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    What you have there is a forward class declaration, which is a lot like a function prototype for classes. In the posts before, s/he was trying to create an actual empty class.

    Hope that makes sense,
    Chris

  9. #9
    Just because ygfperson's Avatar
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    Originally posted by Prelude
    Why would you want 3 million objects that do nothing but take up space?
    Good point... I was just wondering what was stored if anything in an empty class. Here's my pseudo-real-world problem:
    Code:
    //Base also doesn't have a data member
    class Func_Def : public Base {
    public:
      //... other functions like these
      static void initial();
      virtual std::string token() const { return "="; }
      virtual void evaluate(const Expression&) const;
    };
    I have a Set class which contains some amount of data (in the form of a std::string for a name, a vector array, etc.). It also contains a pointer to a Func_Def object, which I initialize to NULL.

    For instance, for a Set of Expression objects, I could have a Func_Def which makes the Set an Addition set, or a Multiplication Set, or whatever else I wanted.

    Instead of initializing my pointer to NULL, I want to initialize it to a new copy of a Comma object. Comma is derived from Func_Def, and also doesn't contain data members. I just want to know if this is a wise choice or not.

  10. #10
    Toaster Zach L.'s Avatar
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    Why not just initialize all of the 'Comma' pointers to a singleton instance, since you don't need any instance specific data?
    The word rap as it applies to music is the result of a peculiar phonological rule which has stripped the word of its initial voiceless velar stop.

  11. #11
    Code Goddess Prelude's Avatar
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    >I was just wondering what was stored if anything in an empty class.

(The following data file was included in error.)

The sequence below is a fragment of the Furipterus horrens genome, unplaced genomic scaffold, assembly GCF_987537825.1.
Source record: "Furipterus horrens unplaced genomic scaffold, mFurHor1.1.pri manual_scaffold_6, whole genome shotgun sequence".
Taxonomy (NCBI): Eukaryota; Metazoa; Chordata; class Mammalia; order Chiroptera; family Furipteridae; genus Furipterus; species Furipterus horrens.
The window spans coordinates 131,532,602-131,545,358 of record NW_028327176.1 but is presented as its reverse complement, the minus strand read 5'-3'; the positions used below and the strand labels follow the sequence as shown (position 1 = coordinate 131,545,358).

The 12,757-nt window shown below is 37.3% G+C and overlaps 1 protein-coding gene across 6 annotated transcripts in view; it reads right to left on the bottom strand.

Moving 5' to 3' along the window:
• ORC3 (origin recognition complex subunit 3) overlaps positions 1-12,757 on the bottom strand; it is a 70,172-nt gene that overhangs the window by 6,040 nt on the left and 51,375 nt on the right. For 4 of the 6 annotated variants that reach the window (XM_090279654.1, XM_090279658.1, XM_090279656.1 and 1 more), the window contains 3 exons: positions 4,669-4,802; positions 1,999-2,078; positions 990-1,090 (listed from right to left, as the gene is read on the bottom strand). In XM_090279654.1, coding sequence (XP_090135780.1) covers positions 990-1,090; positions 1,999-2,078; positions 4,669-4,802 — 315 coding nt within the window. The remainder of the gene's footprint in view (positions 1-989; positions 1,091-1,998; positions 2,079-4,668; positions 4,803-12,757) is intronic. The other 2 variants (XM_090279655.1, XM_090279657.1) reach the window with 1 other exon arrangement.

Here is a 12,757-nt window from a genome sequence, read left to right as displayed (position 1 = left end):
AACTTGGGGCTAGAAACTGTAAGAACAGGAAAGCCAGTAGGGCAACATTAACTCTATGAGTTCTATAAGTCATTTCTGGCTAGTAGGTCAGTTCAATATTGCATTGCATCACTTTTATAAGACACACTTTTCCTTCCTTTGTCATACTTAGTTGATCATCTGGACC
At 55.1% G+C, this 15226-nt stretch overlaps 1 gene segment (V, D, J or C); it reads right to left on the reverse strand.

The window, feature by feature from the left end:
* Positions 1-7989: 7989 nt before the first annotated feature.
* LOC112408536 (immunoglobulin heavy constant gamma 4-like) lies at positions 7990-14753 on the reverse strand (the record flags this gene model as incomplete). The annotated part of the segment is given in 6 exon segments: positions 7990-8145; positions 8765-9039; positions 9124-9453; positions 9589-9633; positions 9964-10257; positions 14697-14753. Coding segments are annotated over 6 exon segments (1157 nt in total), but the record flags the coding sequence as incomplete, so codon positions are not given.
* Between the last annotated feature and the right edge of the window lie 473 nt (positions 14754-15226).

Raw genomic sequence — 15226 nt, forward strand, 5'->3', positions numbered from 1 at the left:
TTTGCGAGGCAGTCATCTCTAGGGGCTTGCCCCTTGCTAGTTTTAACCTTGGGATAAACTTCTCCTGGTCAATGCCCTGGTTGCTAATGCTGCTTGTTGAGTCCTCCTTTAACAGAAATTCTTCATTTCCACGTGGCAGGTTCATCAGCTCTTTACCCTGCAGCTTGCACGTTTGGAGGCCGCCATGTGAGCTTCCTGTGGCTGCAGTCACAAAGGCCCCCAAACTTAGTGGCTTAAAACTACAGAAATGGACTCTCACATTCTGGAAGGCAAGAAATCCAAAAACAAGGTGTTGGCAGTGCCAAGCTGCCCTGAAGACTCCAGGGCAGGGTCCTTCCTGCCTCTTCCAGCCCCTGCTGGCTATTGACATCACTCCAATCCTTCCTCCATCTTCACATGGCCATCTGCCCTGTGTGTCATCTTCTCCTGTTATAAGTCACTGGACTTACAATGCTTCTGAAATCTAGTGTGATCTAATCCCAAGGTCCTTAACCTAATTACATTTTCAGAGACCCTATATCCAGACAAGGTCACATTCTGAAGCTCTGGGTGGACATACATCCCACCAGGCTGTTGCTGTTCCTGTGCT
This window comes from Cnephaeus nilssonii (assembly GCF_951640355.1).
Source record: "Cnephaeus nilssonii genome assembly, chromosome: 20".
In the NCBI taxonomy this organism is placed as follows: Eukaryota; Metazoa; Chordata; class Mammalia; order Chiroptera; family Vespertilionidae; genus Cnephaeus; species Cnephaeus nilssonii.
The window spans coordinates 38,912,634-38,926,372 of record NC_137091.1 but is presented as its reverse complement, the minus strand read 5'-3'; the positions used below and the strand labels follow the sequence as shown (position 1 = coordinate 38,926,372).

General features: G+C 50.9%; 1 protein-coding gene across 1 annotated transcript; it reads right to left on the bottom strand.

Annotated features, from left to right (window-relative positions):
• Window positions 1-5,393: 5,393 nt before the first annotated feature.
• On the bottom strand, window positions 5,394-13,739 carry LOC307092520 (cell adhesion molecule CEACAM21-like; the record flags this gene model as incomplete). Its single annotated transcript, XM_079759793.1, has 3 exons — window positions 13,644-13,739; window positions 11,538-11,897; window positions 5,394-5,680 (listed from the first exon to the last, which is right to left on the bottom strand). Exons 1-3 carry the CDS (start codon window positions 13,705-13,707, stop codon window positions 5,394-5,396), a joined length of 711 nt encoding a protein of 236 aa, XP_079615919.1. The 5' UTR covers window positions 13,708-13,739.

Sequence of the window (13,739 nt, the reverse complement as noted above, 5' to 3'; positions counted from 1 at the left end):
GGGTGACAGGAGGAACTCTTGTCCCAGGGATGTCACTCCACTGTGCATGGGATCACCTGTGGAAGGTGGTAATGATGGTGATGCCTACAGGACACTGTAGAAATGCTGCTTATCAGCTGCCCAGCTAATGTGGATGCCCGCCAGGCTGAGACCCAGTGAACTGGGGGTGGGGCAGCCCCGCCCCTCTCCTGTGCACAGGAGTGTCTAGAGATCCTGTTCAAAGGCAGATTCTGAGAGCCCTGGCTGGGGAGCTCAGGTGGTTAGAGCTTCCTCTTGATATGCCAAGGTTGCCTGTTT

Objects of an empty class can be constructed, destroyed, assigned and copied. So you have at the very least, a default constructor, a copy constructor, an assignment operator, and a destructor. Then there's all of the hidden equipment that comes with every object to glue everything together and keep it working.
    My best code is written with the delete key.

  12. #12
    pronounced 'fib' FillYourBrain's Avatar
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    Originally posted by Prelude
    >I was just wondering what was stored if anything in an empty class.
    Objects of an empty class can be constructed, destroyed, assigned and copied. So you have at the very least, a default constructor, a copy constructor, an assignment operator, and a destructor. Then there's all of the hidden equipment that comes with every object to glue everything together and keep it working.
    non-virtual functions don't have pointers stored in the class.

    edit:
    My test, shows sizeof(EmptyClass) returns 1. So one byte is kept. No doubt it is bogus data. Plus, struct does the same thing.
    Last edited by FillYourBrain; 08-11-2003 at 12:38 PM.
    "You are stupid! You are stupid! Oh, and don't forget, you are STUPID!" - Dexter